The objective of Risk Assessment consists of four principles. They are:

Principle 6 – “The organization specifies objectives with sufficient clarity to enable the identification and assessment of risks relating to the objectives.”

Principle 7 – “The organization identifies risks to the achievement of its objectives across the entity and analyzes risks as a basis for determining how the risks should be managed.”

Principle 8 – “The organization considers the potential for fraud in assessment risks to the achievement of objectives.”

Principle 9 – “The organization identifies and assesses changes that could significantly impact the system of internal control.”

 Principle 6 – Suitable Objectives 

Your risk analysis should always relate to stated objectives. As noted in the Framework Volume, it is management who is responsible for setting the objectives. Rittenberg explained, “Too often, an organization starts with a list of risks instead of considering what objectives are threatened by the risk, and then what control activities or other actions it needs to take.” In other words your objectives should form the basis on which your risk assessments are approached.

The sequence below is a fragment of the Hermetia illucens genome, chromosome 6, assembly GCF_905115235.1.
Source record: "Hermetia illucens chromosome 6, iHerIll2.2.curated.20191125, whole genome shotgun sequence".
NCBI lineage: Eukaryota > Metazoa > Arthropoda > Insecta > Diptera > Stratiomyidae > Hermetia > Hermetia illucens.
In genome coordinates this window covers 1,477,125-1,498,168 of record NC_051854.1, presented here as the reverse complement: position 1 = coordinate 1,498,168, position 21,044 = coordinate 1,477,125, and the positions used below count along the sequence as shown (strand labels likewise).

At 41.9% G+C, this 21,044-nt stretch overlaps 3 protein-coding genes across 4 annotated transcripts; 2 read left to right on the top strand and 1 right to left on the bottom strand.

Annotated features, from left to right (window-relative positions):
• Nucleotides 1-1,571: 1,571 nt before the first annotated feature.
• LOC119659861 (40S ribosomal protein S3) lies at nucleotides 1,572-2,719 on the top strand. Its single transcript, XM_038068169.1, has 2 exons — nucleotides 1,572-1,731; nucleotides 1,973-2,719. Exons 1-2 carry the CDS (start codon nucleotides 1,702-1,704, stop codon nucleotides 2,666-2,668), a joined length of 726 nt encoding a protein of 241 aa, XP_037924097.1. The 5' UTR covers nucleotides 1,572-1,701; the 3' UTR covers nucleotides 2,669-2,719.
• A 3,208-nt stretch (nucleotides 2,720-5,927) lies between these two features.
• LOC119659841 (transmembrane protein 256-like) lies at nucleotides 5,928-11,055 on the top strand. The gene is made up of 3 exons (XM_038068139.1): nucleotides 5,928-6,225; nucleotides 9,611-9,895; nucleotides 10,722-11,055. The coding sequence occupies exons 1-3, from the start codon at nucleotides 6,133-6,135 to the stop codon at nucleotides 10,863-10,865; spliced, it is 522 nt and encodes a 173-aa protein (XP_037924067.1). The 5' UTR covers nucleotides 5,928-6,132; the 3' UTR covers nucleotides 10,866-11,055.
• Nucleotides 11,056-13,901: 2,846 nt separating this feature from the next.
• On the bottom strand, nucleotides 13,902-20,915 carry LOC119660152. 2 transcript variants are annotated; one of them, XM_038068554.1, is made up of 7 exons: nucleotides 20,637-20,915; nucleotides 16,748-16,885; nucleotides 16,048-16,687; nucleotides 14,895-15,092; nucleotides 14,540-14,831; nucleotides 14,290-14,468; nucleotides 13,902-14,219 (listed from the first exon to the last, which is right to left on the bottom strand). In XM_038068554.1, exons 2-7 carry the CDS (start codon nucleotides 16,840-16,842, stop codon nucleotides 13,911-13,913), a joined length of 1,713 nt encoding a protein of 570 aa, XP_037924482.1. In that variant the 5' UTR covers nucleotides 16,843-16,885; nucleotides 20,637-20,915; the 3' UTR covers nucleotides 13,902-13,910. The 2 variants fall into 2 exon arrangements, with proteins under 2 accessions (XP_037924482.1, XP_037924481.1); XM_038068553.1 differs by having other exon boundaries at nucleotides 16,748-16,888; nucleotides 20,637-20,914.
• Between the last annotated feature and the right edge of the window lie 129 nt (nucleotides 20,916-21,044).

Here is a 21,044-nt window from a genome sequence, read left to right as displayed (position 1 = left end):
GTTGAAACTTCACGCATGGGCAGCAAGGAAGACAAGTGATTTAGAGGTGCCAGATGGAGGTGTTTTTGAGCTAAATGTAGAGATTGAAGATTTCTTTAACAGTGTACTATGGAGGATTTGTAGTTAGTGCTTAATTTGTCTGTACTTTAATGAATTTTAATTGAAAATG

Principle 7 – Identifies and Analyzes Risk 

Risk identification should be an ongoing process. While it should begin at senior management, Rittenberg believes that even though a risk assessment may originate at the top of an organization or even in an operating function, “the key is that an overall process exists to determine how risks are identified and managed across the entity.” You need to avoid siloed risks at all costs. The Framework Volume cautions that “Risk identification must be comprehensive.”

Principle 8 – Fraud Risk 

Every compliance practitioner should understand that fraud exists in every organization. Moreover, the monies that must be generated to pay bribes can come from what may be characterized as traditional fraud schemes, such as employee expense account fraud, fraudulent third party contracting and payments and even fraudulent over-charging and pocketing of the differences in sales price. This means that it should be considered as an important risk analysis. It is important that any company follow the flow of money and if the Fraud Triangle is present, management be placed around such risk.